Even if I were to believe in the veracity of the above statement, how exactly does this change the fact that the relationship between Willow and Tara is unreasonably chaste in comparison to the heterosexual relationships on Buffy the Vampire Slayer? If people embraced the relationship, it was not because it was good, but because it was the best of the bad at the time.  Buffy the Vampire Slayer may have been progressive in terms of the GLBT community for its time, but it is far from progressive.

Fangs for the Fantasy Podcast - Episode 22

This week we discuss the latest episode of True Blood!

We also talk about Changeling by Yasmine Galenorn and other books we are currently reading

Tuesday, July 5, 2011

Review: Hit List by Laurell K Hamilton, Book 20 of the Anita Blake series

Yes, here I am getting fully up to date with Anita Blake so I can have another break before I have to face this again. So, Hit List, by Laurell K Hamilton

Anita finds herself called all around the US and finally to Seattle in her role as US Marshall of the preternatural branch. The Harlequin loyal to the Mother of All Darkness are hunting tigers – weretigers – and leaving a trail of butchered bodies in their wake. Anita, away from St. Louis and her powerful magical foundation there, as well as her mighty and numerous – oh-so-numerous – allies now must face Harlequin and Mother Darkness with a few body guards and her fellow US Marshalls, including Edward, Bernardo and Olaf.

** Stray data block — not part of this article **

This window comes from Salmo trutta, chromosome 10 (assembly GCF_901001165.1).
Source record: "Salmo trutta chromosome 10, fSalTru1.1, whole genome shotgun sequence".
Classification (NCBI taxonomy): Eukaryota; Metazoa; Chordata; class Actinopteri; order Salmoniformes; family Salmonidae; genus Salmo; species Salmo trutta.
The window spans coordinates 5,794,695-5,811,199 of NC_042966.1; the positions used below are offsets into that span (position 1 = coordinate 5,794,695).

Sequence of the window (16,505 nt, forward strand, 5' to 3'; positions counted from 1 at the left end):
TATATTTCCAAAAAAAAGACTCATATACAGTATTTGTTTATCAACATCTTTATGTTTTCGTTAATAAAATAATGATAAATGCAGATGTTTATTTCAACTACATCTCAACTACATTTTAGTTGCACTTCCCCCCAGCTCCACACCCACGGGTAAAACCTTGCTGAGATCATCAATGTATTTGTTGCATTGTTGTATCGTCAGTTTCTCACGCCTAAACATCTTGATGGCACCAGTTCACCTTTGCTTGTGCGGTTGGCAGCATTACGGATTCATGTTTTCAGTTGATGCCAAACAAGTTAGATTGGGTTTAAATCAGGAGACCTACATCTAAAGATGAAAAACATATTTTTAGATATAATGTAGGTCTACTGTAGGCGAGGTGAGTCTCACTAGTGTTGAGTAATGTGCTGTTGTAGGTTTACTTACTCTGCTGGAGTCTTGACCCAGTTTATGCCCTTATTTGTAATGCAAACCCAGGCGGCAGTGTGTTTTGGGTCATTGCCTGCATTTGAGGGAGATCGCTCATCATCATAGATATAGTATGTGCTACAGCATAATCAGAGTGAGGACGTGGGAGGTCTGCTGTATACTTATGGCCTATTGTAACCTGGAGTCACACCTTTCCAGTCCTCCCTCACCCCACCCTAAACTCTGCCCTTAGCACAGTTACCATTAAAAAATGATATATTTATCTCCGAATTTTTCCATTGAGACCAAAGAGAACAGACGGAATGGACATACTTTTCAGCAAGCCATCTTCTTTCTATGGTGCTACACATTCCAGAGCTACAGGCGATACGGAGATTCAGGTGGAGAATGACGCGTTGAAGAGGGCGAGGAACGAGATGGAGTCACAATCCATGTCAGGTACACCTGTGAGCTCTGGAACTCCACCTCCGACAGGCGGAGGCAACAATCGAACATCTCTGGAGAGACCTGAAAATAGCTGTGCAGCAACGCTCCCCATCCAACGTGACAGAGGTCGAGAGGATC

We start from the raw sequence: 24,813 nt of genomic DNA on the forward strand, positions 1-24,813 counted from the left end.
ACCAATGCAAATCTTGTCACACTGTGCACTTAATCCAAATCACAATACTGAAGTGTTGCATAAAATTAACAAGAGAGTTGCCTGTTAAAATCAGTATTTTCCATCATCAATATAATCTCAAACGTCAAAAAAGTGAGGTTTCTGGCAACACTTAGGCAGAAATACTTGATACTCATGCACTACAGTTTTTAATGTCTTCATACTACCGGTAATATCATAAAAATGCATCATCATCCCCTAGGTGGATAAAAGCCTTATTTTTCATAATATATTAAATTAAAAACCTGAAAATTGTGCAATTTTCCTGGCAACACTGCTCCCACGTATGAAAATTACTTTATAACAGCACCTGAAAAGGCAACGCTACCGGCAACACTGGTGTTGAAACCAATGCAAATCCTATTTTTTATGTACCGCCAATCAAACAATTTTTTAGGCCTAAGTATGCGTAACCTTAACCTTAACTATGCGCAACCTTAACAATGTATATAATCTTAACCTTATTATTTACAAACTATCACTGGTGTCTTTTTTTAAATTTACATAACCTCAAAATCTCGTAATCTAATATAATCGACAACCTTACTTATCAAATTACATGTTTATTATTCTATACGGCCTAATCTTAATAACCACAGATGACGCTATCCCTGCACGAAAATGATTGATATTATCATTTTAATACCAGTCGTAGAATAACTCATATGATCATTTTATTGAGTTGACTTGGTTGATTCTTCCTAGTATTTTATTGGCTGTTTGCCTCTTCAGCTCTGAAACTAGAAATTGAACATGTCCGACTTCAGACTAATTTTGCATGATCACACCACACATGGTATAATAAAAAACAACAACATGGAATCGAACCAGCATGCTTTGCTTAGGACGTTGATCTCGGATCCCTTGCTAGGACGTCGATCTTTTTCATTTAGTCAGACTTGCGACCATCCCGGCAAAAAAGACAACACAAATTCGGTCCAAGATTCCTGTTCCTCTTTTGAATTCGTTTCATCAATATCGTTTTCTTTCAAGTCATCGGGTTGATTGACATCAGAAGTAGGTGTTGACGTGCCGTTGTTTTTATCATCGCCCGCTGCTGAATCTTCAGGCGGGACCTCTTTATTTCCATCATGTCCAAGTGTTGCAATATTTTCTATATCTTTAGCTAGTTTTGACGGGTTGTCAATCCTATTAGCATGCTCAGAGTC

In some ways I was relieved when the focus of this book became clear. It was another Obsidian Buttferly, another rescue from the endless sex, another holiday from the angst. Another attempt to return to what Anita Blake was – Necromancer, kick arse fighter, strong, powerful, driven by justice and finding the bad guy. Rather than what she had become – sex addicted, surrounded by angst and personal issues, constantly emotionally crashing, constantly fretting about her loves and marvelling at the new shiny power du jour.